An up-and-coming executive shares how her storage startup is working with MSPs and how help from another woman executive has been crucial to ClearSky's progress.
Along with having been part of a string of hits in the tech world -- an IPO, an acquisition and now running a well-funded storage startup -- Ellen Rubin has covered a lot of industry territory in her career. It might even seem like she's jumped around a bit. She's had her hand in personalization (Manna), analytics (Netezza, IPO), cloud migration (CloudSwitch, acquired by Verizon) and storage -- at her current company, ClearSky Data, where she's the co-founder and CEO.
But there is a common thread running between all of them -- data. Tons of it. Too much for the IT department to handle.
"The one thing that's always common is that [IT professionals] have more data to manage than they can possibly manage," Rubin said. And that's actually what she likes about working in the world of IT infrastructure. "What I like is there's a dynamic where you're dealing with IT guys who are always over-burdened, struggling with vendors they don't like, and told they have to do more with less. And if you can show them something that gets them excited, that's a really big deal," Rubin said.
Another element that many of Rubin's companies have shared in common is making the channel a crucial part of the equation. As vice president of marketing at Netezza -- which went public in 2007 and was acquired by IBM in 2010 for $1.78 billion -- Rubin says she saw firsthand how working with channel partners was able to accelerate the business.
Working with partners involved mapping out the channel ecosystem and getting a feel for which players might be "looking for something new and exciting to give their business differentiation," she said.
Rubin is replicating the approach at ClearSky Data, which works closely with managed-service providers to bring its enterprise storage service to customers. The service enables MSPs to spend less time and money by not having to replicate data at multiple backup sites, according to the company.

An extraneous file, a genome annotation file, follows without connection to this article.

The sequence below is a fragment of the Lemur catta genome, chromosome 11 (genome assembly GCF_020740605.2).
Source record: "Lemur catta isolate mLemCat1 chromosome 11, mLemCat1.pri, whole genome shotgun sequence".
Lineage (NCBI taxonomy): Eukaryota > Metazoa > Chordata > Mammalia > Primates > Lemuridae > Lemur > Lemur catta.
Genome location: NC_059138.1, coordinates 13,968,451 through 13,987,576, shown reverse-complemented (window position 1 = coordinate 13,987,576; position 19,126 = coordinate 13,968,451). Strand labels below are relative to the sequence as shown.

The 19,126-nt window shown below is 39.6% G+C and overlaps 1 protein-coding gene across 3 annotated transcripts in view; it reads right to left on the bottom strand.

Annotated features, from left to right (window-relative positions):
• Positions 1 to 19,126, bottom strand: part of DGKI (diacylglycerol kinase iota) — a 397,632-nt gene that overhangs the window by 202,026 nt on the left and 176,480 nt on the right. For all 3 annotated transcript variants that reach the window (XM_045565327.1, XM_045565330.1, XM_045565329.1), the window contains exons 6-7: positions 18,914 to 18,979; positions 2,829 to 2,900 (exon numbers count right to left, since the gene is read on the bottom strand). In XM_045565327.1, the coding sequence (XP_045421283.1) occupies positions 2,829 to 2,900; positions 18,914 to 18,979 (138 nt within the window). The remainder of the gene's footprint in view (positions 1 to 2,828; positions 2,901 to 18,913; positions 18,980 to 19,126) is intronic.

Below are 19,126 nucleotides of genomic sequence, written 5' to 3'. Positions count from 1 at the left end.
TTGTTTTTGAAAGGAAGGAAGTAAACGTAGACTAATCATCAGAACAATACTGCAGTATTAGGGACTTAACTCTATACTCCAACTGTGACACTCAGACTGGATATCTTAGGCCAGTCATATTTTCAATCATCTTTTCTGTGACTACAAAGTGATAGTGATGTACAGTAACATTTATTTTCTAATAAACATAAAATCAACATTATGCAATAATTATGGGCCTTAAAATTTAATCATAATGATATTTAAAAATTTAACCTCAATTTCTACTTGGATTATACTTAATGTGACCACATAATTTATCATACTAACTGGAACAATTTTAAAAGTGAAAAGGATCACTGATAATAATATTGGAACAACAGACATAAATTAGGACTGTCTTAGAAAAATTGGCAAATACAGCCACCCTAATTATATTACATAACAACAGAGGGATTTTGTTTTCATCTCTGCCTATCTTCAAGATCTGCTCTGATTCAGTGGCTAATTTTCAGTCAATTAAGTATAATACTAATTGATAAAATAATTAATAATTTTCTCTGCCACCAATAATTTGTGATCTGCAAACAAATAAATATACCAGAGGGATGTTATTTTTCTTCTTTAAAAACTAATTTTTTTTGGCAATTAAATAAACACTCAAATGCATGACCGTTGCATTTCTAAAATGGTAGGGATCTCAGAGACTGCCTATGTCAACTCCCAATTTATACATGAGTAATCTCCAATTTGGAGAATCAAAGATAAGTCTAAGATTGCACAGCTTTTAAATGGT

Rubin said that even as the CEO of ClearSky, she personally spends a large amount of time working with partners. "You have to be willing to invest the time to do that properly, maintain a lot of relationships," she said. "It's a significant piece of the go-to-market. It's not as immediate [of a payoff], but it's something that is, in my opinion, enormous leverage for us."
ClearSky has raised $39 million in funding since its launch in 2013, and its board members include Netezza founder Jit Saxena and Paula Long, co-founder of EqualLogic and DataGravity.
Long, Rubin said, agreed to be on the board of ClearSky even though she's busy as the CEO of her own storage company with DataGravity. Long has been lending her expertise to ClearSky since the startup's early days and "was already emotionally involved," Rubin said, when she asked Long to join the board. She "was directly involved when we were working on some of the architecture and the product requirements document, and she worked with us directly on that," Rubin said. "She knows so much about the industry, and she's a very, very active voice on the board."
As for her own time management, Rubin, who has two daughters, said work-life balance requires having a clear understanding with family members that "when they need something you'll drop everything and be available," but that "you could be on the road a lot of the time," too. "You truly, truly need to have your family sign up for what you're doing," she said. "That's really, really key."